This week a media firestorm was sparked over comments made by a Hydro One employee (Shawn Simoes) to Shauna Hunt, a CityNews Television Reporter, outside a Toronto F.C. game. Shortly after the televised exchange, Hydro One made the decision to terminate Simoes' employment.
Mr. Simoes was present when another man yelled into Ms. Hunt's Microphone during a live broadcast, "F__k her right in the p___y." Yelling this phrase, abbreviated to FHRITP, was popularized in a series of fake news reports in early 2014. Ms. Hunt, visibly upset at this act, challenged Mr. Simoes and his friends who had stood close by. Mr. Simoes did not repeat the phrase but said on live television to Ms. Hunt that what had transpired was "f____ hilarious." Before adding "you're lucky there's not a f___ vibrator here."
The incident took place on Sunday. Within 24 hours, Hydro One had fired Mr. Simoes.
The incident has spawned many questions and provided ample fodder for the water-cooler: "What about Mr. Simoes' right to free speech?" "What about individual rights to privacy?" "What if he is a member of a union?" The list goes on. Within this swirling vortex of questions about rights and legal intersections, two issues should be clarified:
1. You can be fired at any time, for (almost) any reason
The long and short of it is that an employer in Ontario can fire a non-unionized employee at any time and for any (non-discriminatory) reason. It could be as arbitrary as "I don't like that you wear a green tie with that yellow shirt, you're time here is over."
In light of this, Hydro One's decision to fire Mr. Simoes, which came swift and firm, was completely legitimate. The situation for Hydro One, however, becomes complicated if the termination, as it seems, was carried out on a 'just cause' basis. As reported in the media, Mr. Simoes' violation of the Hydro One Employee Code of Conduct formed the basis for the termination.
A just cause termination can be a difficult thing for an employer to uphold. It requires that a relatively high threshold first be met and that the alleged misconduct has damaged the employment relationship beyond repair. Ultimately, any judge will consider whether the punishment fits the crime. This assessment may take into consideration the employee's length of tenure, his prior record, his remorse, and whether a lesser sanction, such as a suspension, may have been more appropriate. Moreover, if Mr. Simoes is part of a union, he may be able to grieve his dismissal and seek reinstatement, potentially with back-pay for time lost.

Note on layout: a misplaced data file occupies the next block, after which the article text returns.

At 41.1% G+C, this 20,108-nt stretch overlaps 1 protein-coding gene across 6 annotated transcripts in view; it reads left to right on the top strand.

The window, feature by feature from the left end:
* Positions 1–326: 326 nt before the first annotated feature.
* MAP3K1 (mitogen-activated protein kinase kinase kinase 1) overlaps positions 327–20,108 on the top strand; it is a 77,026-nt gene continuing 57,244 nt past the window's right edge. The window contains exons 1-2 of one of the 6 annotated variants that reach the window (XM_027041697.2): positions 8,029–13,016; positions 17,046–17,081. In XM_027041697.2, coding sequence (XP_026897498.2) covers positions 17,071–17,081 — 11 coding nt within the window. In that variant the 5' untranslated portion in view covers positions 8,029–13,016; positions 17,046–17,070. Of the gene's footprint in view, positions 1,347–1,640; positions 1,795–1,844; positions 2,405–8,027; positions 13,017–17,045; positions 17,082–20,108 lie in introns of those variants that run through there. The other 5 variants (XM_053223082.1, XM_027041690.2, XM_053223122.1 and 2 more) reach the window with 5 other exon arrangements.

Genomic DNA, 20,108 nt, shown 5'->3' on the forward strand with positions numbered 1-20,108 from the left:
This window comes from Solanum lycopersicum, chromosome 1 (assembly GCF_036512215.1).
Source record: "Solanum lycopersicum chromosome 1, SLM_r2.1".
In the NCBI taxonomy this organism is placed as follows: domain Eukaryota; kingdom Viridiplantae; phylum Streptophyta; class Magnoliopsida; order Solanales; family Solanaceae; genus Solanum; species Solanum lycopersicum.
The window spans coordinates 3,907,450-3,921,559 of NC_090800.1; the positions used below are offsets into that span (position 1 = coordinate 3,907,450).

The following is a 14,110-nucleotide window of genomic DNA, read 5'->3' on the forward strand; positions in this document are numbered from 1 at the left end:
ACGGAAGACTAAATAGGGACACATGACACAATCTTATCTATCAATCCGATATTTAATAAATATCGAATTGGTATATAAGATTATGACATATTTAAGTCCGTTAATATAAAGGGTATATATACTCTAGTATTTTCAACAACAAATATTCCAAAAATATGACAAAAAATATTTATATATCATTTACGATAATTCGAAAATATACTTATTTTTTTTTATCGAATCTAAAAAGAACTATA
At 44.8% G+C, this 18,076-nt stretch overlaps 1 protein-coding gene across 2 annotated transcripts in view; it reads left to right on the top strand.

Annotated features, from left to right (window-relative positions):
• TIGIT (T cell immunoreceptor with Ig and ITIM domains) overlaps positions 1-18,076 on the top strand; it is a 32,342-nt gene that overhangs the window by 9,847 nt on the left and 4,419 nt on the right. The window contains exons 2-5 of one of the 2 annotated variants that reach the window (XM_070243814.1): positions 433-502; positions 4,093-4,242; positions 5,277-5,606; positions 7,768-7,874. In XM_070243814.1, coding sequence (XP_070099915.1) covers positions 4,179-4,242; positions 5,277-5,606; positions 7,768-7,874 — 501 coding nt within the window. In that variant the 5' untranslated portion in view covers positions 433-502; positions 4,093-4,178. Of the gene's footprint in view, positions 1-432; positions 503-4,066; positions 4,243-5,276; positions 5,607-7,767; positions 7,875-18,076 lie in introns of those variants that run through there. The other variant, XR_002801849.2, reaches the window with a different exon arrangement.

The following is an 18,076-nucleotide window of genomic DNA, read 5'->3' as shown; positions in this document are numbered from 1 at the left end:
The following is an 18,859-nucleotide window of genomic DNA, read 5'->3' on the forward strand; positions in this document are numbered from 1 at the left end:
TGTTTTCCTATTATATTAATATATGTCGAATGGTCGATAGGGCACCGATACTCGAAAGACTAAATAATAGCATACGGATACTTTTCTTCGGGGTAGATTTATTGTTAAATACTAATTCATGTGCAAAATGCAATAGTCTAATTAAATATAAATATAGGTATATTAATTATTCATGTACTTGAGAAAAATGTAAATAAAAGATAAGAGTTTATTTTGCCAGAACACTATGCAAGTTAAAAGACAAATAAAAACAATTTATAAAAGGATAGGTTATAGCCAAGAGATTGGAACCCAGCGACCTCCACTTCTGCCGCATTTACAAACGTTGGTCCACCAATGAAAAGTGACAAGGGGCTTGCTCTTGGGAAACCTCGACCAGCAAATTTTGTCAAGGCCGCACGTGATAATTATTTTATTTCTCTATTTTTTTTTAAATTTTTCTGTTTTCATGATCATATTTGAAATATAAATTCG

Really, a just cause termination, commonly referred to as the 'capital punishment of employment law', is about as bad as it gets. The affected individual will likely struggle to access EI benefits, and will not receive any kind of severance package on departure.
2. An employer policy and/or off-duty Conduct is enough only sometimes
To terminate for cause, Hydro One must rely on Mr. Simoes' off-duty conduct at BMO Field. The first question that comes to mind is: does the Hydro One Employee Code of Conduct apply when you are not, in fact, functioning as an employee? The answer is 'maybe'. In order for Hydro One to rely on its Code of Conduct in these circumstances, it will be necessary for it to show that the Code applies to the misconduct in question, that the Code had been brought to Mr. Simoes attention and that any similar prior incidents received a comparable response.
The ability of an employer to rely on off-duty conduct to support a just cause termination is not straightforward. It is contingent upon a number of considerations: the objective severity of the conduct, whether the employer or its brand was detrimentally affected and the nexus between the off-duty conduct and the individual's job.
In this case, given the haste and public nature in which Hydro One reached its decision to terminate - it is unclear what, if any harm the company may have suffered. In fact, given the rapid manner in which things progressed from incident to outright termination, it is difficult to assess whether people would have connected the dots and focused on the fact that Mr. Simoes was a Sunshine-listed Hydro One employee absent Hydro's swift, and very public, decision to dismiss him.
While hindsight is 20/20, and Hydro One is a company which has received its fair share of public scrutiny over the past number of years, perhaps the company would have been better-advised to take a more precautionary approach. In the circumstances, while the dust settled, the company could have placed Mr. Simoes on suspension, carried out a thorough investigation and then reached a conclusion. Even if the media had got wind of the story, the company would have been well-positioned to respond to any potential criticism with an assertion that 'the matter is being taken very seriously. Mr. Simoes was placed with immediate effect on an indefinite leave while an investigation is being conducted.'
If you have recently lost your job due to alleged off-duty conduct, or you are an employer trying to navigate an incident of this kind, please contact us directly at: 613-238-4430 or email@example.com.